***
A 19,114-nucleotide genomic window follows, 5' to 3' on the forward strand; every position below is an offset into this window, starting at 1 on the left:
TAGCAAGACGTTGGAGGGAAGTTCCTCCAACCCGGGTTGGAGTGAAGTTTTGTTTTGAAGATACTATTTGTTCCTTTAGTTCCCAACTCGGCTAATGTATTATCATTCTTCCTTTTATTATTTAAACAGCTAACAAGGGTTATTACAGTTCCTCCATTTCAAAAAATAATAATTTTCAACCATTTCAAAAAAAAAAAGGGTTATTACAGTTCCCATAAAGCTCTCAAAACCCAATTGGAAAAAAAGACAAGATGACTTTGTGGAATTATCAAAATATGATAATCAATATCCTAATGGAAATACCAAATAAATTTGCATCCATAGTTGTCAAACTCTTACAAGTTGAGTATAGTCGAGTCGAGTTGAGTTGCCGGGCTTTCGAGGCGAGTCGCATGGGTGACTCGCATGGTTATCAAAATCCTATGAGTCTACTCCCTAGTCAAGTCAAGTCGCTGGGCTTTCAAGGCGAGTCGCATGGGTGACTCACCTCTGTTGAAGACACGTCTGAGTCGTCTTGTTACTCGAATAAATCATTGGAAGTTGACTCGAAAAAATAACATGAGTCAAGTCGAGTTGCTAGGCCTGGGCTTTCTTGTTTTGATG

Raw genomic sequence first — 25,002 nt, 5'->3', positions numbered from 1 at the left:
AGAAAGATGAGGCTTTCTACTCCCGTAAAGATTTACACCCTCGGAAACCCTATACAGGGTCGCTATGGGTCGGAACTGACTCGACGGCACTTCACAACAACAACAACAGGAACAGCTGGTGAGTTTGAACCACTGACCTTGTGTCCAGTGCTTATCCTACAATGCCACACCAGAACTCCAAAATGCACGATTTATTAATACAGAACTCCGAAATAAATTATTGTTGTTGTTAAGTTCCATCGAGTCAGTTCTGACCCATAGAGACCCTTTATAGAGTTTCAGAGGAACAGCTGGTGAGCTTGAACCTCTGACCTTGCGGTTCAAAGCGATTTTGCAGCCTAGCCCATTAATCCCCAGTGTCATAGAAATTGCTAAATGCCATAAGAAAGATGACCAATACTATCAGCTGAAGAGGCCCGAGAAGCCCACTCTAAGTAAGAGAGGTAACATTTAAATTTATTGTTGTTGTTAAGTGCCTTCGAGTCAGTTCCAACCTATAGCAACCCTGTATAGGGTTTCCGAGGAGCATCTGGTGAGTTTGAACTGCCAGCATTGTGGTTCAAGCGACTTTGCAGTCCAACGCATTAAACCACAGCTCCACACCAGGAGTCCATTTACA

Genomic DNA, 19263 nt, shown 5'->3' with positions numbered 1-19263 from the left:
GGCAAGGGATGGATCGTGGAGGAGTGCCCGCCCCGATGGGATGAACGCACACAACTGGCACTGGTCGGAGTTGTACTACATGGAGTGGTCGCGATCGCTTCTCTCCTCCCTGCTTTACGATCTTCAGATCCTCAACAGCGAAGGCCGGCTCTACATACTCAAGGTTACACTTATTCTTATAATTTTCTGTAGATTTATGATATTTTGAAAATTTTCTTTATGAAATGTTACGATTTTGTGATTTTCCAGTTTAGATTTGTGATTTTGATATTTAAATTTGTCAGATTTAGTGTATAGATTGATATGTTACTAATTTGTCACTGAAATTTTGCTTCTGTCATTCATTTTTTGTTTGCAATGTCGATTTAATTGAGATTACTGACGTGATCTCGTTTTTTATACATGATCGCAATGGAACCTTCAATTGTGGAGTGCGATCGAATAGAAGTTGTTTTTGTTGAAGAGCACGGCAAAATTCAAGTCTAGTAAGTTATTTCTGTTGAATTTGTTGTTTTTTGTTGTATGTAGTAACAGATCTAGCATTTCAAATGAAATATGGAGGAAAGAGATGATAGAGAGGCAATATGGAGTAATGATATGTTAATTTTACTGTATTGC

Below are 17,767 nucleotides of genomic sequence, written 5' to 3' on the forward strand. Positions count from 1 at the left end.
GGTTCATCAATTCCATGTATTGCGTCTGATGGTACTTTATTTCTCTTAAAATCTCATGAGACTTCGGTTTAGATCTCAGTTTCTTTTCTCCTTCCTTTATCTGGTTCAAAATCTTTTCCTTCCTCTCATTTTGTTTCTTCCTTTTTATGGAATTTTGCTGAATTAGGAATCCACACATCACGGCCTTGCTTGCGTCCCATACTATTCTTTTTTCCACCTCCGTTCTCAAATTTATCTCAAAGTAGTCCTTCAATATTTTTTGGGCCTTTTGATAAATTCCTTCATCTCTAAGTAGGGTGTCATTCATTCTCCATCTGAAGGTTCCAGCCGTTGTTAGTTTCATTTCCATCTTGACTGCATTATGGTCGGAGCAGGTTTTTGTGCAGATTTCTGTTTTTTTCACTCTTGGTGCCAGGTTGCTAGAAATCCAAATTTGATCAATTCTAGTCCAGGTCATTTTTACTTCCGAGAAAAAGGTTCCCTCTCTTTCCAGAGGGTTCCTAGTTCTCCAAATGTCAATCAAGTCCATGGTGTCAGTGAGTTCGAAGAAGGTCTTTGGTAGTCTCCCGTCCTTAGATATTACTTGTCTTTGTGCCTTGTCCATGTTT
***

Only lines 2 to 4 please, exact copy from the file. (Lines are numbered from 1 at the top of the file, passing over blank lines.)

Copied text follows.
TAGCAAGACGTTGGAGGGAAGTTCCTCCAACCCGGGTTGGAGTGAAGTTTTGTTTTGAAGATACTATTTGTTCCTTTAGTTCCCAACTCGGCTAATGTATTATCATTCTTCCTTTTATTATTTAAACAGCTAACAAGGGTTATTACAGTTCCTCCATTTCAAAAAATAATAATTTTCAACCATTTCAAAAAAAAAAAGGGTTATTACAGTTCCCATAAAGCTCTCAAAACCCAATTGGAAAAAAAGACAAGATGACTTTGTGGAATTATCAAAATATGATAATCAATATCCTAATGGAAATACCAAATAAATTTGCATCCATAGTTGTCAAACTCTTACAAGTTGAGTATAGTCGAGTCGAGTTGAGTTGCCGGGCTTTCGAGGCGAGTCGCATGGGTGACTCGCATGGTTATCAAAATCCTATGAGTCTACTCCCTAGTCAAGTCAAGTCGCTGGGCTTTCAAGGCGAGTCGCATGGGTGACTCACCTCTGTTGAAGACACGTCTGAGTCGTCTTGTTACTCGAATAAATCATTGGAAGTTGACTCGAAAAAATAACATGAGTCAAGTCGAGTTGCTAGGCCTGGGCTTTCTTGTTTTGATG

Raw genomic sequence first — 25,002 nt, 5'->3', positions numbered from 1 at the left:
AGAAAGATGAGGCTTTCTACTCCCGTAAAGATTTACACCCTCGGAAACCCTATACAGGGTCGCTATGGGTCGGAACTGACTCGACGGCACTTCACAACAACAACAACAGGAACAGCTGGTGAGTTTGAACCACTGACCTTGTGTCCAGTGCTTATCCTACAATGCCACACCAGAACTCCAAAATGCACGATTTATTAATACAGAACTCCGAAATAAATTATTGTTGTTGTTAAGTTCCATCGAGTCAGTTCTGACCCATAGAGACCCTTTATAGAGTTTCAGAGGAACAGCTGGTGAGCTTGAACCTCTGACCTTGCGGTTCAAAGCGATTTTGCAGCCTAGCCCATTAATCCCCAGTGTCATAGAAATTGCTAAATGCCATAAGAAAGATGACCAATACTATCAGCTGAAGAGGCCCGAGAAGCCCACTCTAAGTAAGAGAGGTAACATTTAAATTTATTGTTGTTGTTAAGTGCCTTCGAGTCAGTTCCAACCTATAGCAACCCTGTATAGGGTTTCCGAGGAGCATCTGGTGAGTTTGAACTGCCAGCATTGTGGTTCAAGCGACTTTGCAGTCCAACGCATTAAACCACAGCTCCACACCAGGAGTCCATTTACA